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Entries for September 2014

 Does this world need more Angelina Jolies?
Divya Talwar, BDS, MPH
"In late summer, 2013, Hollywood actress Angelina Jolie, accompanied by her partner Brad Pitt, revealed at a press conference that she underwent a preventive double mastectomy due to a “faulty gene.”'

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Don't Want to Lose Muscle Mass While Dieting? Take BCAAs!
Vincent C.W. Chen, B.S.
"When eating less to reduce weight, it is hard not to lose some muscle mass. During dieting, the body struggles to keep sufficient energy stores, and therefore, it will break down muscle proteins to satisfy energy needs. While the basic equation for muscle mass is rate of protein synthesis subtracted rate of protein breakdown, decrease in muscle size will be observed if muscle protein breakdown is not prevented while on a calorie-deficit diet."

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For more information about this week’s Human Performance Minute, check out the links listed below. 
Be sure to check out future weekly Huffines Institute Human Performance Minute broadcasts at TexAgs Sports Radio (The Zone 1150 AM) every Wednesday morning at 10:45am. If you missed it you can listen to it here!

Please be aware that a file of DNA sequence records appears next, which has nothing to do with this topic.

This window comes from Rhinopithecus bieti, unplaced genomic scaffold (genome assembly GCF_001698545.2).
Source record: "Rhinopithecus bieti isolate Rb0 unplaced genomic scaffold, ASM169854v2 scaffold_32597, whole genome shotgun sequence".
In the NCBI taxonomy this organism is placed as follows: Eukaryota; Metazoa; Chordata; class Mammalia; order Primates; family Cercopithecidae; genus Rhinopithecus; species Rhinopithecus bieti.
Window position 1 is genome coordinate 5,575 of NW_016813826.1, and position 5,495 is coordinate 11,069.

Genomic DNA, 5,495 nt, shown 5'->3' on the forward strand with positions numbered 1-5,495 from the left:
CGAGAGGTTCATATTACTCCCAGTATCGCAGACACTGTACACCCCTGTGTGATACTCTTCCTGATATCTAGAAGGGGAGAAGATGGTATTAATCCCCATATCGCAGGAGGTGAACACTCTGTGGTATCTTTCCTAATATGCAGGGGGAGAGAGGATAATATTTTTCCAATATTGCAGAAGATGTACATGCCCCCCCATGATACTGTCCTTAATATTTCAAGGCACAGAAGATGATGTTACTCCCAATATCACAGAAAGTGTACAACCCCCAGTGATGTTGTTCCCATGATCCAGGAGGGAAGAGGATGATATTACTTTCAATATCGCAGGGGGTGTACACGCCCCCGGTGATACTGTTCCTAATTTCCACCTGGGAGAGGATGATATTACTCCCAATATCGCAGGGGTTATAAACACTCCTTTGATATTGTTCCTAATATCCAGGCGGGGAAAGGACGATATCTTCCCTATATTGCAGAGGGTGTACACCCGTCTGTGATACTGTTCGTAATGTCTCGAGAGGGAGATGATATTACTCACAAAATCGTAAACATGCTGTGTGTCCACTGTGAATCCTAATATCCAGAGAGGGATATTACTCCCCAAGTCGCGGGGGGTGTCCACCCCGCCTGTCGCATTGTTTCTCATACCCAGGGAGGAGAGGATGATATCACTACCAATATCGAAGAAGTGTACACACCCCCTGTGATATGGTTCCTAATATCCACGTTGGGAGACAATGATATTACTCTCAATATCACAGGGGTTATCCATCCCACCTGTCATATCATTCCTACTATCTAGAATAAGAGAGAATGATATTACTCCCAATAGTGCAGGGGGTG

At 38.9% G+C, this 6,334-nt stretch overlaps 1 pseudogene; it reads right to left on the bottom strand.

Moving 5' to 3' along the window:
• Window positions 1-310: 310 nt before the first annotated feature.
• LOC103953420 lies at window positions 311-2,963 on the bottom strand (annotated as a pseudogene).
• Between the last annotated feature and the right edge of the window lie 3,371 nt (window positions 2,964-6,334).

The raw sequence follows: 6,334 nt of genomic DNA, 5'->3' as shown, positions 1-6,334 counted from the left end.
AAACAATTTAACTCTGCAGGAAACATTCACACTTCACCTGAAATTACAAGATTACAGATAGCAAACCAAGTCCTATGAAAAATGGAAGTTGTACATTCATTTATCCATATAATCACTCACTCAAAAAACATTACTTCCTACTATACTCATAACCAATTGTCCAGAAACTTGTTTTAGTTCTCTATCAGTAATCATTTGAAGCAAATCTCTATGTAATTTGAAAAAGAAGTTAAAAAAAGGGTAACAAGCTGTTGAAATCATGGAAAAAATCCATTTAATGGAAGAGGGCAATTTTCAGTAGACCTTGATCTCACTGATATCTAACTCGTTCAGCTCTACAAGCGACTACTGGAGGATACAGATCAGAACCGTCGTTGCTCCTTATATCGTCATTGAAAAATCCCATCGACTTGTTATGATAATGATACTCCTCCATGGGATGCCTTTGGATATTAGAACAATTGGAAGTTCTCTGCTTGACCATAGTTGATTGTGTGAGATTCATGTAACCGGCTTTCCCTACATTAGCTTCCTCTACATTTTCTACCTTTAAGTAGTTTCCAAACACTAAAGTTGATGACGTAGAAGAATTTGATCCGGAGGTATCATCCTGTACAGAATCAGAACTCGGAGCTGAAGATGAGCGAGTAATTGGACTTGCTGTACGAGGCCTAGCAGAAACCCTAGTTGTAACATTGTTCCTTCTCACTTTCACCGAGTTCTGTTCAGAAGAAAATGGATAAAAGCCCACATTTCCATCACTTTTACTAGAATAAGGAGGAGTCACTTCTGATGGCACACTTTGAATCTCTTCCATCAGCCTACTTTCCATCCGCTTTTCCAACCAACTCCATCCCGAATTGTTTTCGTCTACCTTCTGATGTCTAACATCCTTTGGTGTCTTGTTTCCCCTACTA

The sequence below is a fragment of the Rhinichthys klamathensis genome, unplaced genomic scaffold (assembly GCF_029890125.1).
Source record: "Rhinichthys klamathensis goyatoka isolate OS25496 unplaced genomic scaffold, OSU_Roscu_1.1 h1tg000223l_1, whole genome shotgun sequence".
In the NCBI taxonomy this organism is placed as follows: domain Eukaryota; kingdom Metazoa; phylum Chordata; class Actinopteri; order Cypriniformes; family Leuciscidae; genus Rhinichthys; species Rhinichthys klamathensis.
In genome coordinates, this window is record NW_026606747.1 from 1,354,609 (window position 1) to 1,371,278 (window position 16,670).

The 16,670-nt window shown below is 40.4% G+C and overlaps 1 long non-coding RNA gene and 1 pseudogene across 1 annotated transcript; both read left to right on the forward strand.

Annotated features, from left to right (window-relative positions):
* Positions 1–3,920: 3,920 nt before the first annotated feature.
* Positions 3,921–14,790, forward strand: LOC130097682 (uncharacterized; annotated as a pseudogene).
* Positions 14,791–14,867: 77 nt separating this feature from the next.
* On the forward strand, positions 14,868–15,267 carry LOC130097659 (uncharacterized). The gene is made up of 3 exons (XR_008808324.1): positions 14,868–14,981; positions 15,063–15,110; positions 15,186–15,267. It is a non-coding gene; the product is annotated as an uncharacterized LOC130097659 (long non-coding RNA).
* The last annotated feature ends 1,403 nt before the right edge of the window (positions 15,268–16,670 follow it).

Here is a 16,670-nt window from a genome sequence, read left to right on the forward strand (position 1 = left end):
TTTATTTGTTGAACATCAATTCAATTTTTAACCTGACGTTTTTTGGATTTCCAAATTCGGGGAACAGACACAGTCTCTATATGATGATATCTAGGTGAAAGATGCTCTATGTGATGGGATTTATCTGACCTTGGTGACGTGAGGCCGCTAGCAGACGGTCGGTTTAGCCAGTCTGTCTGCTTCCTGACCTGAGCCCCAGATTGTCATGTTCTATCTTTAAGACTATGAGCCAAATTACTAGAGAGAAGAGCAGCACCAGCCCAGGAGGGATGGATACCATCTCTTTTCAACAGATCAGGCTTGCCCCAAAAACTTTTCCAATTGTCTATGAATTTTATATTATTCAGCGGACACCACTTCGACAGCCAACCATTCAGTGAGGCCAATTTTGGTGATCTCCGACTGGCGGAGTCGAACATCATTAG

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Code Blue
John Seawright, B.S.
“Do not go gentle into that good night. Rage, Rage against the dying of the light.” Dylan Thomas penned these anguished words as his once strong and youthful father lay aged, blind, and dying; words which paint an agonizing depiction of humanity’s struggle against and defiance of death. In today’s world, the endless rebellion against suffering and death is continued with a bellicose campaign against cardiovascular disease, the leading cause of death in the United States."

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Understanding mTOR: Great for Muscle, Bad for Cancer
Kevin Shimkus, B.S.
"In muscle research, we tend to pay a great deal of attention to a particular signaling protein called mTOR, a key regulatory protein that signals for cell growth through the creation of new proteins. Consider protein building similar to a race car. The larger the engine, the greater potential for speed. Similarly, the more mTOR protein present in any given cell, the greater potential for more protein construction. And just like the gas pedal fuels the engine, mTOR is a signaling protein, and can be various levels of active (like a pedal’s ability to regulate speed). If a number of different processes all signal for ‘Go’, then the cell builds as much protein as it can, as quickly as it can. So just as a souped-up car takes off rapidly, a muscle cell can signal for tremendous muscle growth very quickly, given the right conditions."

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